I clearly recall standing in the tunnel of ANZ Stadium (formerly the Olympic Stadium) during my last Rabbitohs match and thinking how lucky I was for my tremendous experience with the club. This was the most rewarding experience for me. At every home match, I would be in the tunnel and in the midst of all the action. Rabbitohs fans take extraordinary pride in the club and this often reminded me of our sports fans in Boston. To have been able to walk through the stadium and onto the field where so much history has been made was a surreal experience and one I undoubtedly will never forget.
CW: Now that you are back in the States, have you felt any sort of reverse culture shock? What does it feel like? Any advice for other students experiencing the same thing?
VK: When I first returned to the States, I missed Sydney tremendously. As Australia is 16 hours ahead, I vividly remember staying up until 4 am one night so I could follow a Rabbitohs match online! I would also check the Sydney Morning Herald to stay updated on their news. Although I was back home, I think I wanted to pretend that my phenomenal experience wasn't completely over.
Once I returned from my semester abroad, I was incessantly asked, “How was Australia?” I quickly realized that no words could ever fully describe what I experienced in Australia. No pictures could ever do it justice either. The only people who knew what you were going through were those on your program. I highly recommend keeping in touch with colleagues from your internship or friends you met while abroad. Also, I was fortunate to be a CAPA Ambassador when I returned to campus for my junior year and was able to share my experience with hundreds of students. While my time abroad had come and gone, I was so excited (and a bit jealous) for students who were preparing to head off to Australia. To this day, my friends and I frequently reminisce of our carefree and unforgettable days in Sydney.
CW: What have you been up to since you returned to the US? Do you feel that your experience with CAPA contributed to your success in starting your career?
VK: When I returned to the US, I interned for the Boston Bruins during the summer of 2010 and for IMG the following summer. I was a CAPA Ambassador during my junior year and was thrilled to share my experiences with UMass students who were interested in studying abroad. Currently, I am an Assistant Account Executive at the sports marketing and media agency, Optimum Sports, in New York City. I unquestionably believe that my experience with CAPA contributed to my success in starting my career. As I’ve mentioned, if one wants to differentiate themselves from their peers as they pursue potential work opportunities, interning abroad is a terrific opportunity to do so.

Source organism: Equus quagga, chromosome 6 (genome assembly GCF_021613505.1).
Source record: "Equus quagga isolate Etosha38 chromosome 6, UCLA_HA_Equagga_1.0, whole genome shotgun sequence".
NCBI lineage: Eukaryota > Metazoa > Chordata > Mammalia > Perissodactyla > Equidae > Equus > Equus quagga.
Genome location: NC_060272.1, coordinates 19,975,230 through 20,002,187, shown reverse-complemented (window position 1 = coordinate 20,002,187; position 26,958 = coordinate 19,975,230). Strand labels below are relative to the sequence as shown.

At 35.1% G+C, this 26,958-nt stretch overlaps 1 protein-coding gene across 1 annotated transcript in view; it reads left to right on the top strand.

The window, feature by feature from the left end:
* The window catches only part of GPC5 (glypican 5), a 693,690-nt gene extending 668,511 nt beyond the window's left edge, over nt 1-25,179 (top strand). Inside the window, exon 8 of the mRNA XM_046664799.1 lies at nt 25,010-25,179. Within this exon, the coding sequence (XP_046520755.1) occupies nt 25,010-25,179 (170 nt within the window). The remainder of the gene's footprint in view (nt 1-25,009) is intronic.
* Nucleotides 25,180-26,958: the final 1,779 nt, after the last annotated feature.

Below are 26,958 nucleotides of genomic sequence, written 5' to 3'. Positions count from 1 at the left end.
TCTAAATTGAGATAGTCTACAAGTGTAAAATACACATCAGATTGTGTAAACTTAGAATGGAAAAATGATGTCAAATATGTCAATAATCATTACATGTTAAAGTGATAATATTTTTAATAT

CW: What advice would you offer other students currently on a study abroad program or considering one?
VK: If you are considering studying abroad, I would plan ahead and do plenty of research. As a double major, I wanted to focus on my core classes during my junior and senior year. Therefore, I studied abroad during the second semester of my sophomore year and there were several other students in Sydney who did the same.
My advice for students currently on a study abroad program would be to make the most of every day. The months fly by, so immerse yourself in the culture as much as possible. Visit a museum; attend a sporting event, concert, etc.… Also, ask your colleagues at your internship for tips on adjusting to life in your city or when you go on trips. If you choose Sydney, they will also help you adjust to the Aussie slang. Who knew ‘fairy floss’ means ‘cotton candy’ in Australia?
CW: What did your study abroad experience teach you about yourself and those around you?
VK: My study abroad experience taught me that I’m more independent and adventurous than I thought I was. If my friends were in class, I would explore Sydney on my own. I wasn't going to spend my time indoors when there was so much to be seen. As I now live in New York City, I realize I’m very independent and take advantage of all the city has to offer. I truly believe this is due to my lifestyle in Sydney. Studying in Australia was quite an adventure - I went scuba diving on the Great Barrier Reef, skydived 14,000 feet, climbed the Sydney Harbour Bridge, went on the world’s fastest bungee swing and went hot air ballooning!